- Commuting to work
- Proximity to family and friends
- School district if you have school-aged children or are planning on starting a family.
(Tip: Explore your favorite neighborhoods to get a feel for the community. You may even want to dine at some local restaurants or check out the local shops.)
A fixer-upper―to buy, or not to buy
Buying a fixer-upper may be a tempting option since you can potentially get more bang for your buck. A fixer-upper can put you in a larger house in a desirable neighborhood that you would not have otherwise been able to afford. This decision can go either way, however, depending on some important factors.
Here are some home buying questions to consider before buying a fixer-upper:
- Do you have the vision and creativity to see the possibilities of what an older home has the potential to become?
- Do you have the money needed to put into the renovations?
- Do you have the skills to do some of the work yourself, or enough cash on hand to hire someone?
- Do you have the time to commit to the renovation?
- Do you have the patience to live in a work zone while renovations are going on?
(Tip: If you answered “yes” to most of the above questions, then buying a fixer-upper may be the way to go.)
Decorating and renovating your new home
This is the fun part, when you can finally turn your house into a home. Putting personal unique touches and creative decorating into play starts with a game plan.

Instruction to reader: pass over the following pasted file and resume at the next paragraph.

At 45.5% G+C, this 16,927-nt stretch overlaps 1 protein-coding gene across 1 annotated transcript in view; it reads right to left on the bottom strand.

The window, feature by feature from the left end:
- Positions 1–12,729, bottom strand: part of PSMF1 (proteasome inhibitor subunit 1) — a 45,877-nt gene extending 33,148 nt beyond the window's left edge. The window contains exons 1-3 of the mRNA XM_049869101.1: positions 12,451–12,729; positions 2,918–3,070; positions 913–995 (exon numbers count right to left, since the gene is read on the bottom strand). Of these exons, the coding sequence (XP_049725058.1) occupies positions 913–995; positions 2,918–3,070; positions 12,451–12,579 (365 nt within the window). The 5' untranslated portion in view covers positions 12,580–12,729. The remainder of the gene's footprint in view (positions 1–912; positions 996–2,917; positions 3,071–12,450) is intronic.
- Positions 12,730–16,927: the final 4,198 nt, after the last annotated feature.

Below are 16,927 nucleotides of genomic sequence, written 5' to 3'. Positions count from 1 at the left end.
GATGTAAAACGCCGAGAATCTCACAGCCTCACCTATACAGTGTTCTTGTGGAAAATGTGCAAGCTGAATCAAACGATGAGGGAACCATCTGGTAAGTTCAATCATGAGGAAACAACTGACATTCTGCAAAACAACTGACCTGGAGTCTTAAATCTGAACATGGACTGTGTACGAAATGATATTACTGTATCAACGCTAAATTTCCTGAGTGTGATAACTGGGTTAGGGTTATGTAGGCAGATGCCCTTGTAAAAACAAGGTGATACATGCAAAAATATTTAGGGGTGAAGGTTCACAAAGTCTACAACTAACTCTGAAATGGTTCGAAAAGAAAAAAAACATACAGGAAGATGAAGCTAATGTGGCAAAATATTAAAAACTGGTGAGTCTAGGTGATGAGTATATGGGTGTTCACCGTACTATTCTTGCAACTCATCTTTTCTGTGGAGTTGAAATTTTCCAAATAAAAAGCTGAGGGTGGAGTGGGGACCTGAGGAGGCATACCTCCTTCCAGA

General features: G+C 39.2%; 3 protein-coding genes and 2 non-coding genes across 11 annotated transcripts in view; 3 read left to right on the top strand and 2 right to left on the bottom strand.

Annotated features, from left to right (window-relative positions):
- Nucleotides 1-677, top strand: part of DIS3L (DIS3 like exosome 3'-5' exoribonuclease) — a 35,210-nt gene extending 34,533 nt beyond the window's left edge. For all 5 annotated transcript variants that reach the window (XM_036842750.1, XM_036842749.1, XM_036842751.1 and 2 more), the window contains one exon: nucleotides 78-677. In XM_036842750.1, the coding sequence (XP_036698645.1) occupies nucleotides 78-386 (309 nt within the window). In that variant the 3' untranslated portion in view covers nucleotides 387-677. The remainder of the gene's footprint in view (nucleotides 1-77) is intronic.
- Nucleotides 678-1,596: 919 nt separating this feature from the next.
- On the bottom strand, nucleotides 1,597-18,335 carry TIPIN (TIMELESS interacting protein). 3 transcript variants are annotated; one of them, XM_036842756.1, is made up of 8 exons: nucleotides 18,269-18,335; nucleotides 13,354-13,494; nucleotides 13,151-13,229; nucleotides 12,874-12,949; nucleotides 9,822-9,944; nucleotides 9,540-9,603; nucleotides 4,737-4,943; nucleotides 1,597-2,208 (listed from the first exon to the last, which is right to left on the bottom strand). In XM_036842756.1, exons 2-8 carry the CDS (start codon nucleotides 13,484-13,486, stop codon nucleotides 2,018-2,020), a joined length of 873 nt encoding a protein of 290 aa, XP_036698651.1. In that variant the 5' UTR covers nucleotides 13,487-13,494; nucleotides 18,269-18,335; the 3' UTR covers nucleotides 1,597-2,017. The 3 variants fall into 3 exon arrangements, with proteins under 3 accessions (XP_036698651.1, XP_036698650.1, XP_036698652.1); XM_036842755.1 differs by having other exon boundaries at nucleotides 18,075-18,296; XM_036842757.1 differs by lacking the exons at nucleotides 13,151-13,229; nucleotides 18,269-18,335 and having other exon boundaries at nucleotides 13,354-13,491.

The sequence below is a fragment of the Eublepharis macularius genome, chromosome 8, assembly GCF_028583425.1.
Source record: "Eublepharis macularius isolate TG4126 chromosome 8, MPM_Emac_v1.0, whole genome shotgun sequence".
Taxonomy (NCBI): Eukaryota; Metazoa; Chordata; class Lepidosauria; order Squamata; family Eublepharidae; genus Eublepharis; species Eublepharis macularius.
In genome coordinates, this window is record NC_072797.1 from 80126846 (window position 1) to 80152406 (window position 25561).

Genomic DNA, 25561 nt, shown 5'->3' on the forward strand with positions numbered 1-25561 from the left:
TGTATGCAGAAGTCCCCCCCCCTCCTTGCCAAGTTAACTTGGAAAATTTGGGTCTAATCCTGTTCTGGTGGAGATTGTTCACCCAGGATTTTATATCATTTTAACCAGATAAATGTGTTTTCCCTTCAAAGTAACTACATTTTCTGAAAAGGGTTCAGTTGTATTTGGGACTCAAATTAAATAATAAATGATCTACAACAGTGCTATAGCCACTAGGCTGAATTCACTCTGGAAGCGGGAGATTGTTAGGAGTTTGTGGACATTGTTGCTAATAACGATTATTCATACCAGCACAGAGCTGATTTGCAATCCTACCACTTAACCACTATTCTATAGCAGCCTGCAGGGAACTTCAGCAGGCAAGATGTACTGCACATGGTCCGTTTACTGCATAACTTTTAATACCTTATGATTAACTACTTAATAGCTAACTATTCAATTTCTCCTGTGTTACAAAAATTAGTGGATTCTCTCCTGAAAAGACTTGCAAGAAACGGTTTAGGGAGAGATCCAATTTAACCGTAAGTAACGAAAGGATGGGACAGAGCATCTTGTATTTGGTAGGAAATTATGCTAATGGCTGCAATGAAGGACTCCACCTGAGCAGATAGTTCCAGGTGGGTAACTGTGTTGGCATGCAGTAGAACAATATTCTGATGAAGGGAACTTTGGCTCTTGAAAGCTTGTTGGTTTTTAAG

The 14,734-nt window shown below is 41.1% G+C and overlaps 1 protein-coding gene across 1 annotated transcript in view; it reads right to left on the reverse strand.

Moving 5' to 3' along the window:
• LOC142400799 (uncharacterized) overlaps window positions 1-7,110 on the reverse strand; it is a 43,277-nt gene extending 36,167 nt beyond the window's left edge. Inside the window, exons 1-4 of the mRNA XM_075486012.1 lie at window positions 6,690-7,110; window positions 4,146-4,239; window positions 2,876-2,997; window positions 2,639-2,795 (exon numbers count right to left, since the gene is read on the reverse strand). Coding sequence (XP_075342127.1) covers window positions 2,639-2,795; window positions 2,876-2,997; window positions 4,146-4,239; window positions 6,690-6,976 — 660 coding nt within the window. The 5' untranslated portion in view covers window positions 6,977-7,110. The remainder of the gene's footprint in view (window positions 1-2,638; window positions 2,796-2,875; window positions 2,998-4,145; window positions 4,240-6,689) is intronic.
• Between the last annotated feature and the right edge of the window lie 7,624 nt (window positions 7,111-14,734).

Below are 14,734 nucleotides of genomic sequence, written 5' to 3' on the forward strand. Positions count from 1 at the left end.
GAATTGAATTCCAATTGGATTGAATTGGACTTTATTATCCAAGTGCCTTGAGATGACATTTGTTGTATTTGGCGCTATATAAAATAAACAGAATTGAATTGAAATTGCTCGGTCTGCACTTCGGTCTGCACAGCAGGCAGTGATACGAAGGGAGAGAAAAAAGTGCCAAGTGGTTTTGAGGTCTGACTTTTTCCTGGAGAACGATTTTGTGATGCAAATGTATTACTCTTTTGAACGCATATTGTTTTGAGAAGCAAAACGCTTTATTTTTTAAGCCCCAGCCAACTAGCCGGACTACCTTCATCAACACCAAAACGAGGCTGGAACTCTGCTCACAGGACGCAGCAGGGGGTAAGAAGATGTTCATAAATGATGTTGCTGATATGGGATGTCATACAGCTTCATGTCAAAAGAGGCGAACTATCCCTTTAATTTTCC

Here are some decorating tips to help you get started:
- Start with your bedroom—Did you know you spend almost one-third of your time in your bedroom? Getting your bedroom up to par is a great way to set the tone for your home. If you’re on a tight budget, you can start by buying quality bedding. It can make all the difference in creating a beautiful sanctuary.
- Resist the temptation to buy everything at once—Now that you’re in your new home, it’s normal to want every room “just so.” The reality is you just spent a large amount of money to buy your home, so going overboard by furnishing it too soon can cause a financial drain. (Remember: You must have enough money to make the payments!) It’s best to live with the space for a few months to get a feel for what you really want and where you want it to go.
- Remodeling-kitchen and bath renovations—Chances are you’ll want to spruce up the kitchen and baths at some point. These renovations can be costly but there are ways to refresh these rooms inexpensively without busting your budget. Switching out cabinet hardware or lighting fixtures in a bathroom go a long way in giving the space a lift without going all out. If your budget allows for a bit more renovating, then Granite and TREND Transformations is your go-to partner for beautiful cabinetry and today’s most trending and popular countertops and surfaces. With most jobs completed in one day with little or no demolition, you can transform your new home into the space you’ve always dreamed of.
(Tip: Declutter when packing up your old place by selling or donating things you haven’t used in a while. This will not only save you time and money with your moving expenses, but it gives you a fresh start.)
Everyone at Granite and TREND Transformations wishes you all the best in buying your first home. Contact us today to learn more about our beautiful etheriumTM by E-Stone surfaces, or to schedule your free in-home design consultation.
Happy house hunting!